Pag is also unique in its vegetation. Trees are the rarest form of vegetation, as Pag is the kingdom of karst on the Adriatic, with a lot of herbs. Grazing land is full of sage and immortelle, therefore the taste of sheep s meat and of the famous Pag cheese made of sheep s milk is absolutely unique. The gastronomy of Pag is based on first-class cheese and sheep s meat, locally made white wine - Pašk žutica, prosciutto ham, olive oil and seafood.

                The monastery of the Benedictine nuns keeps a number of relics and paintings, but also cherishes the tradition of making “baškotin“, aromatised crips bread, which is offered at the entrance into the monastery. Its full taste can be best felt if dipped in coffee with milk.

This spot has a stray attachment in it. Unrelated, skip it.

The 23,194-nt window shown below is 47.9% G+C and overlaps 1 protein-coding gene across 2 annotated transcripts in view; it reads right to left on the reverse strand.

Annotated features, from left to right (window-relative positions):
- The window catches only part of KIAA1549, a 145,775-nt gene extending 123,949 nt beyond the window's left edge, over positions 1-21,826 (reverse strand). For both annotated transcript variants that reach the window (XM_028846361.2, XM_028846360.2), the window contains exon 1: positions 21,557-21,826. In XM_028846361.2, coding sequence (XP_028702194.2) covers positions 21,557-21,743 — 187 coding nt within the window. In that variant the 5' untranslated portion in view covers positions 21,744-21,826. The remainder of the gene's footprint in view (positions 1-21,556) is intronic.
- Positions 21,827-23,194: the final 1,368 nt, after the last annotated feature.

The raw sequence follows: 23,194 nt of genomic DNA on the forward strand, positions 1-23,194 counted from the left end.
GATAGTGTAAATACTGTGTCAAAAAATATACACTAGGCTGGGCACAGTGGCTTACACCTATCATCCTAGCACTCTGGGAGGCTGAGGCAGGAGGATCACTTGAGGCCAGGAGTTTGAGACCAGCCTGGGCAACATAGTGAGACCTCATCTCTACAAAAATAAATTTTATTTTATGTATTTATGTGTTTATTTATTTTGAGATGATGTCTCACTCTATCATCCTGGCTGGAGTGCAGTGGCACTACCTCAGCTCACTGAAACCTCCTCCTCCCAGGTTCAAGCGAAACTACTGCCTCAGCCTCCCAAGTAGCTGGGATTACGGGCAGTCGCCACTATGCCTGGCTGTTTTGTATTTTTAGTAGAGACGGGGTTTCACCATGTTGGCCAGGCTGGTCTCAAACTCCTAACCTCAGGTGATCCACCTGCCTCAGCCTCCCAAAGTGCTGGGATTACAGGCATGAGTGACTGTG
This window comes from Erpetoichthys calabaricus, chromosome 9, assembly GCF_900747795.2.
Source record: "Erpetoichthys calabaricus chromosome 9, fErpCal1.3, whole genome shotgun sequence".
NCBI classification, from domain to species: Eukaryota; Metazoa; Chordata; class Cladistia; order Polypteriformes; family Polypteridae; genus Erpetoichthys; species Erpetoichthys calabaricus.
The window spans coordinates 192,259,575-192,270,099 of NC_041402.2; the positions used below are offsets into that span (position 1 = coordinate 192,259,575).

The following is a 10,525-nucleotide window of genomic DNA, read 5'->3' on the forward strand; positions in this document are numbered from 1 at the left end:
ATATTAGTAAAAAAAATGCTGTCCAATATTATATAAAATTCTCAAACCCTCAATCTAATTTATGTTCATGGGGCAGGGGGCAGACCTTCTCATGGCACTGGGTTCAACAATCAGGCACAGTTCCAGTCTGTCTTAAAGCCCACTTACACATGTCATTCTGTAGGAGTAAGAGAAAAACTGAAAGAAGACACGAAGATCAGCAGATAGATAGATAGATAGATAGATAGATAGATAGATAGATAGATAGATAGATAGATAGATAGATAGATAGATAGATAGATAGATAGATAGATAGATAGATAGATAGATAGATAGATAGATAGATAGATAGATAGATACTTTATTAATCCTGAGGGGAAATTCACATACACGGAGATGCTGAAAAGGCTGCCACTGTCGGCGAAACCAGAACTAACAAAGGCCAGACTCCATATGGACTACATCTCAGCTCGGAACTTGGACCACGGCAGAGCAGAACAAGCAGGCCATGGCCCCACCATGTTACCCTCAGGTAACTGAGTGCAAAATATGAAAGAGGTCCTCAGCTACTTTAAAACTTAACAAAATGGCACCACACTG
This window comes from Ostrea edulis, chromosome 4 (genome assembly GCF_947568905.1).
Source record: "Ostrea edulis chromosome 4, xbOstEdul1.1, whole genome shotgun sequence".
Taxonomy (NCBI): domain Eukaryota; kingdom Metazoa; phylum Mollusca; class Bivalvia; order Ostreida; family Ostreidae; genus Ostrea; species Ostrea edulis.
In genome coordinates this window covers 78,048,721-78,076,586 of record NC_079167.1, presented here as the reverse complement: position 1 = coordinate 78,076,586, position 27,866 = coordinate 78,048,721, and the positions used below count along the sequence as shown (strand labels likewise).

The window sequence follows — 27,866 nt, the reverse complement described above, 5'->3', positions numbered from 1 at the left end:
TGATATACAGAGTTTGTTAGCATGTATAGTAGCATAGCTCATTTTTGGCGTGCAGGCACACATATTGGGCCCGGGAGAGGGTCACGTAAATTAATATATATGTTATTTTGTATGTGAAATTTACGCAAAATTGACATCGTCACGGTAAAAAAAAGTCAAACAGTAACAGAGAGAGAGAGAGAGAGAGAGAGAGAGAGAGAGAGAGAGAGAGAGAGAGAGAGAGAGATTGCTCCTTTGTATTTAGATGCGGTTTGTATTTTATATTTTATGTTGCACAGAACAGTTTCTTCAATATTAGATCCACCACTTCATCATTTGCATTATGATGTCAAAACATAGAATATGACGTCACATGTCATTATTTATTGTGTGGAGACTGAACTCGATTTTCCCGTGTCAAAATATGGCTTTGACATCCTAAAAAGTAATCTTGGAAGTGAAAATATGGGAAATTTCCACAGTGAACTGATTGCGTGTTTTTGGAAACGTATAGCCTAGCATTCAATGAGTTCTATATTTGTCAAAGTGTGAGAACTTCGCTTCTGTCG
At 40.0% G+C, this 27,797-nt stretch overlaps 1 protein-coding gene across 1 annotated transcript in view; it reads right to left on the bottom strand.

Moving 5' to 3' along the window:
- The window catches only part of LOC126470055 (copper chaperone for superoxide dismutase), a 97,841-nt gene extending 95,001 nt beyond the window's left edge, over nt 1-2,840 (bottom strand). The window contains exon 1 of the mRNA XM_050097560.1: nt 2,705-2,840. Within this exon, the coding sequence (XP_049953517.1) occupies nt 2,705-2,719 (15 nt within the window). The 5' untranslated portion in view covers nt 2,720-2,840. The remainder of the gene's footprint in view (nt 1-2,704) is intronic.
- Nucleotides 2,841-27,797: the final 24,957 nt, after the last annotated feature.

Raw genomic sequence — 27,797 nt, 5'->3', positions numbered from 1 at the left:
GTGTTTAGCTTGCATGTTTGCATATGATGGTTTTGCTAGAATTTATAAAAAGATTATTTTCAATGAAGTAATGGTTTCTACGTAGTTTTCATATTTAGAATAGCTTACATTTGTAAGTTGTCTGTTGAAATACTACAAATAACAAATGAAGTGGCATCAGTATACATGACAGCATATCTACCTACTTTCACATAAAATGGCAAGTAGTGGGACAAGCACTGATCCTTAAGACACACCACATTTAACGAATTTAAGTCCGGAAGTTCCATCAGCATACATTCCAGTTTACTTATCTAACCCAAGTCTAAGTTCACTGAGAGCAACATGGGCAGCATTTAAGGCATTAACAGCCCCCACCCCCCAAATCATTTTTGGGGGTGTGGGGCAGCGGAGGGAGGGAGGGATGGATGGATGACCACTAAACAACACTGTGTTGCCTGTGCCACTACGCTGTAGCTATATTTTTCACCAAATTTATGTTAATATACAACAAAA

Sage, which colours the island bluish in May, gives excellent honey and tea, guaranteeing good health during long winter months.

           In economy, the town of Pag has traditionally been sea-oriented. Since ancient times it has been known for the production of quality salt in undrained natural depressions in which water leaves a deposit of salt on evaporation (salt panning). Such salt pans have been made in an extension of the cove near the village of Dinjiška (old, now abandoned salt pans) and in the valley in which one of the backwaters of the Pag Cove near the town of Pag ends on dry land (still active salt pans).